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Culture can Affect Willingness to Seek Help

Updated: Nov 2

Submitted to The Wilson Times by: Carol White


My grandmother used to say “What happens at home stays at home.” Keeping your business “your business” was especially true if you had a family member who bore the label of mentally ill.


Back then, and often today, families resist bearing the burden of shame, fear and isolation sometimes caused by misinformed, insensitive people. People say things like “Child, they are crazy”; “you know they lost their mind”; or “they went to the nuthouse.” Such horrific statements were often followed by laughter instead of empathy.


I clearly understand why many cultures, especially families in communities of color, refused to seek professional help for those afflicted. In some Asian cultures, the stigma reflects so poorly on the family lineage that families fear limiting marital and financial opportunities.


Even though research has found that physical, mental and sexual abuse place children at risk for mental disorders and suicide, Asians and African Americans still tended to avoid outward expressions of trauma and rely on themselves to cope in lieu of counselors they do not trust. A Kaiser survey found that 12% of African Americans and 15% of Latinos, in comparison with 1% of whites, felt that a doctor or health provider judged them unfairly or treated them with disrespect because of their race or ethnic background.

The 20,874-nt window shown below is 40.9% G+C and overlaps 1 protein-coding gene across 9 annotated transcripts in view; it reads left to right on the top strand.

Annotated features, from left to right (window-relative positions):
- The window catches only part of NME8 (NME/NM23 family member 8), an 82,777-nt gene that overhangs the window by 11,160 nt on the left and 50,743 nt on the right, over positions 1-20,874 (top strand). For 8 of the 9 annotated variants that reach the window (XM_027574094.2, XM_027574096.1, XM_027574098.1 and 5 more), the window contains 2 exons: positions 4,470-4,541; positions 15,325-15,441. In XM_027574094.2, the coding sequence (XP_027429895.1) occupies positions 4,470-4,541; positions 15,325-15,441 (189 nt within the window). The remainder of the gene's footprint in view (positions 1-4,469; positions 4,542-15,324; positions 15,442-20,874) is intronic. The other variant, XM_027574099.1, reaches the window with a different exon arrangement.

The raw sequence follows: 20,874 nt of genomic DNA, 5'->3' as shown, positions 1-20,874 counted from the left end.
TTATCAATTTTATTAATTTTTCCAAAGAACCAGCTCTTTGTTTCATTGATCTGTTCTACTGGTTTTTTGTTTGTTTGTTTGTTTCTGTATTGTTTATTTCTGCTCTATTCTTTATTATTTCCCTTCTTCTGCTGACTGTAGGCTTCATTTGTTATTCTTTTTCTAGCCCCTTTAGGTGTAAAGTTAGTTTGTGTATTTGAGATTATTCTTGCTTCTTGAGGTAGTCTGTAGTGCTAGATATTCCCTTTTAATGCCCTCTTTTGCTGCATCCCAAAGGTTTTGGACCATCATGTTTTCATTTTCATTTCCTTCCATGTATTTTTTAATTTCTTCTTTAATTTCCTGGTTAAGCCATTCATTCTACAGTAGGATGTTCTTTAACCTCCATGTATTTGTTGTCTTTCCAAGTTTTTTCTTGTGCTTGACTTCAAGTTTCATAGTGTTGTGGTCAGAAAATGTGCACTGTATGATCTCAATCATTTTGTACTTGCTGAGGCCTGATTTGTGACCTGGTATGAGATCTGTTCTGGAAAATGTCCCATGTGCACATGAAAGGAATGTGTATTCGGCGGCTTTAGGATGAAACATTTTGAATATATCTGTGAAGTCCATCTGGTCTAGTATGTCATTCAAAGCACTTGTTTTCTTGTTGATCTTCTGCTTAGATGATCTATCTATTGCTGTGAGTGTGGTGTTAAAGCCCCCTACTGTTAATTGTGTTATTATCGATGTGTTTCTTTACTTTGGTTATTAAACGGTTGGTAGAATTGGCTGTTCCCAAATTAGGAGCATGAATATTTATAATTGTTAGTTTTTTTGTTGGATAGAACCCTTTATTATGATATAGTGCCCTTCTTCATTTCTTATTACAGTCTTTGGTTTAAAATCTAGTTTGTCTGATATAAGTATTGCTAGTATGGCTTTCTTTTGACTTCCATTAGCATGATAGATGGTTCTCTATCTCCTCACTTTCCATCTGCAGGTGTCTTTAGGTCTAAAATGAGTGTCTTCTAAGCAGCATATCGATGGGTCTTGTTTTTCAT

That — along with need for expanded health care, an increase in the number of minority counselors and communication barriers across cultural lines — has left a valley that, for many, has been too deep to cross. These issues have caused many with diagnosable mental disorders, regardless of culture, to negate treatment.


While changing culture and family dynamics are deeply personal and may take more time, service systems can influence the delivery systems and provide information for a better informed community. In the meantime, let’s all agree to reach out and support people we know are hurting from a mental disorder. Let’s agree to help them speak out about their depression, anxiety or suicidal thoughts and get professional help.


Isn’t seeing them become well-adjusted, happy people worth having someone else in our business? I think so.


Carol White, Wilson

The writer holds a doctorate degree and is chairwoman of the Wilson County NAACP Education Committee.

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